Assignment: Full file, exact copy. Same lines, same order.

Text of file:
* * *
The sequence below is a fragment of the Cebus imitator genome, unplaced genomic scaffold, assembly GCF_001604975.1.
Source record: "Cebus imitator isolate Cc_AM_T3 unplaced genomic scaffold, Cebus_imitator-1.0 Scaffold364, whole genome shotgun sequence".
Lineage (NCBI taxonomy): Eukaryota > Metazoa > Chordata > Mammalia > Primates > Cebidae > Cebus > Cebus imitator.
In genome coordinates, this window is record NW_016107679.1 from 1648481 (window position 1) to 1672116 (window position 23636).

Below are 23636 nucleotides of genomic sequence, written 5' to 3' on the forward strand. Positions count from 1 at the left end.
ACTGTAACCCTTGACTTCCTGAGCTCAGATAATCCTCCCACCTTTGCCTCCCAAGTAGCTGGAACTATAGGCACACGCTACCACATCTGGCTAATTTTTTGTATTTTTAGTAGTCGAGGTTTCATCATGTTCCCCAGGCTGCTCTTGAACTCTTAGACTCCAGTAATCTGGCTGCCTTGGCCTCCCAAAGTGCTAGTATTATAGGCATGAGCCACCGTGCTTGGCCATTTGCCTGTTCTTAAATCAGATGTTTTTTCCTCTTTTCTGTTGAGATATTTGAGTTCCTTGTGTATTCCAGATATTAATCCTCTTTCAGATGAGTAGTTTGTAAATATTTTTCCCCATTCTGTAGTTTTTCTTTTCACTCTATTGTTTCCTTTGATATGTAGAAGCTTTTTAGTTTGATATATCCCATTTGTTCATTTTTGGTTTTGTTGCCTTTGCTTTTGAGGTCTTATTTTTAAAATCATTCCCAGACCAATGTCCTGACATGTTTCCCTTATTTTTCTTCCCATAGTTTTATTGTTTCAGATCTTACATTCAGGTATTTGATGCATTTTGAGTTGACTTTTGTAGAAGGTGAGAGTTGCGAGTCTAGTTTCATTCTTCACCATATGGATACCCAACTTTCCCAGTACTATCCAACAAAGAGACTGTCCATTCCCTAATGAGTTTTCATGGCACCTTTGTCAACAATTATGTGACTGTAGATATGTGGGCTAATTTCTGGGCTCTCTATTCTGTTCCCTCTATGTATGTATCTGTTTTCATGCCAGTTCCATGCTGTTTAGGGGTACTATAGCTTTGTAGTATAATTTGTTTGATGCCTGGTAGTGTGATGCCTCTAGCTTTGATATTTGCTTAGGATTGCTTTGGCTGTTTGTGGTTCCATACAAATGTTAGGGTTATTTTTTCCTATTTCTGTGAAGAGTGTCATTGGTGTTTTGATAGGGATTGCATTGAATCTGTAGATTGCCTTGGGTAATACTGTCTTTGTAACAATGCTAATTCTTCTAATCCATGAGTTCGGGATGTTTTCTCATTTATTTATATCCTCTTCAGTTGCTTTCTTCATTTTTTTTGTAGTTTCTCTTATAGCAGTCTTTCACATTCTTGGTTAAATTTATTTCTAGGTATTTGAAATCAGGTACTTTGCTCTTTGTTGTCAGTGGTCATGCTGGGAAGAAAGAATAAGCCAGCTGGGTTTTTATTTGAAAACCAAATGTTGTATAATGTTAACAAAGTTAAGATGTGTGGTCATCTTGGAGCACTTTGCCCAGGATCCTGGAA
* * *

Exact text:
The sequence below is a fragment of the Cebus imitator genome, unplaced genomic scaffold, assembly GCF_001604975.1.
Source record: "Cebus imitator isolate Cc_AM_T3 unplaced genomic scaffold, Cebus_imitator-1.0 Scaffold364, whole genome shotgun sequence".
Lineage (NCBI taxonomy): Eukaryota > Metazoa > Chordata > Mammalia > Primates > Cebidae > Cebus > Cebus imitator.
In genome coordinates, this window is record NW_016107679.1 from 1648481 (window position 1) to 1672116 (window position 23636).

Below are 23636 nucleotides of genomic sequence, written 5' to 3' on the forward strand. Positions count from 1 at the left end.
ACTGTAACCCTTGACTTCCTGAGCTCAGATAATCCTCCCACCTTTGCCTCCCAAGTAGCTGGAACTATAGGCACACGCTACCACATCTGGCTAATTTTTTGTATTTTTAGTAGTCGAGGTTTCATCATGTTCCCCAGGCTGCTCTTGAACTCTTAGACTCCAGTAATCTGGCTGCCTTGGCCTCCCAAAGTGCTAGTATTATAGGCATGAGCCACCGTGCTTGGCCATTTGCCTGTTCTTAAATCAGATGTTTTTTCCTCTTTTCTGTTGAGATATTTGAGTTCCTTGTGTATTCCAGATATTAATCCTCTTTCAGATGAGTAGTTTGTAAATATTTTTCCCCATTCTGTAGTTTTTCTTTTCACTCTATTGTTTCCTTTGATATGTAGAAGCTTTTTAGTTTGATATATCCCATTTGTTCATTTTTGGTTTTGTTGCCTTTGCTTTTGAGGTCTTATTTTTAAAATCATTCCCAGACCAATGTCCTGACATGTTTCCCTTATTTTTCTTCCCATAGTTTTATTGTTTCAGATCTTACATTCAGGTATTTGATGCATTTTGAGTTGACTTTTGTAGAAGGTGAGAGTTGCGAGTCTAGTTTCATTCTTCACCATATGGATACCCAACTTTCCCAGTACTATCCAACAAAGAGACTGTCCATTCCCTAATGAGTTTTCATGGCACCTTTGTCAACAATTATGTGACTGTAGATATGTGGGCTAATTTCTGGGCTCTCTATTCTGTTCCCTCTATGTATGTATCTGTTTTCATGCCAGTTCCATGCTGTTTAGGGGTACTATAGCTTTGTAGTATAATTTGTTTGATGCCTGGTAGTGTGATGCCTCTAGCTTTGATATTTGCTTAGGATTGCTTTGGCTGTTTGTGGTTCCATACAAATGTTAGGGTTATTTTTTCCTATTTCTGTGAAGAGTGTCATTGGTGTTTTGATAGGGATTGCATTGAATCTGTAGATTGCCTTGGGTAATACTGTCTTTGTAACAATGCTAATTCTTCTAATCCATGAGTTCGGGATGTTTTCTCATTTATTTATATCCTCTTCAGTTGCTTTCTTCATTTTTTTTGTAGTTTCTCTTATAGCAGTCTTTCACATTCTTGGTTAAATTTATTTCTAGGTATTTGAAATCAGGTACTTTGCTCTTTGTTGTCAGTGGTCATGCTGGGAAGAAAGAATAAGCCAGCTGGGTTTTTATTTGAAAACCAAATGTTGTATAATGTTAACAAAGTTAAGATGTGTGGTCATCTTGGAGCACTTTGCCCAGGATCCTGGAA